Your character also delivers a slap to Don Pasquale’s face. Why does Norina do that? Do you have to really hit Michael Uloth, or have you choreographed a sound effect at that point?
I’m very lucky—I don’t actually have to slap Michael. Actually, He’s lucky! I was in a show a couple years ago where I actually did have to slap my Figaro, and the director wanted a good slap sound, which meant was we had to practice it a lot. I felt terrible, I felt like I was hurting him every day of my life. But here, we’ve staged Don Pasquale so I don’t have to slap him, but it still looks and sounds real.
I think the reason Norina slaps Don Pasquale is because she sees the endgame as a life with Ernesto, and this is the way to get it. She’s tried everything else; she’s taken away all Don Pasquale’s money, she’s redecorated his whole house, she’s hurt his pride, she’s taken away all his power with his servants, and I think she knows this will be the last straw. And she’s right, because by the end of the scene he’s done, he’s ready to find any way out of the marriage. She’s pretty much done everything she can to make his life a living hell.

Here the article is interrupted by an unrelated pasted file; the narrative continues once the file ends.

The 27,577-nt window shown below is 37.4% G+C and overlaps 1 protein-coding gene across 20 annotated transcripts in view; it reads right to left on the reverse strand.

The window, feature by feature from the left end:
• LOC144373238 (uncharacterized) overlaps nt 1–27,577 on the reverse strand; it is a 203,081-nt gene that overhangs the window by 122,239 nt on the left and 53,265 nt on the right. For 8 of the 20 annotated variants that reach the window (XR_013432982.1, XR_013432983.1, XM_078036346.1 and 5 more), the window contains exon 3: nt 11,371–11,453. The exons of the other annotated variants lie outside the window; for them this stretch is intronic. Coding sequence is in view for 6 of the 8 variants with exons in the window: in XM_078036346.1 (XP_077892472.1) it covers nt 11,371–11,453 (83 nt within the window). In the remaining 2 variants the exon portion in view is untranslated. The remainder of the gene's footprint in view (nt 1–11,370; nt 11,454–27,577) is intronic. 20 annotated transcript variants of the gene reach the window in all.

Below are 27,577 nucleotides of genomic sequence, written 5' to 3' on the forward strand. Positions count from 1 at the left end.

Photo by Alan Alabastro
Donizetti’s music is always tuneful and catchy. In your opinion, what’s the difference between singing it well and doing a really great job with it?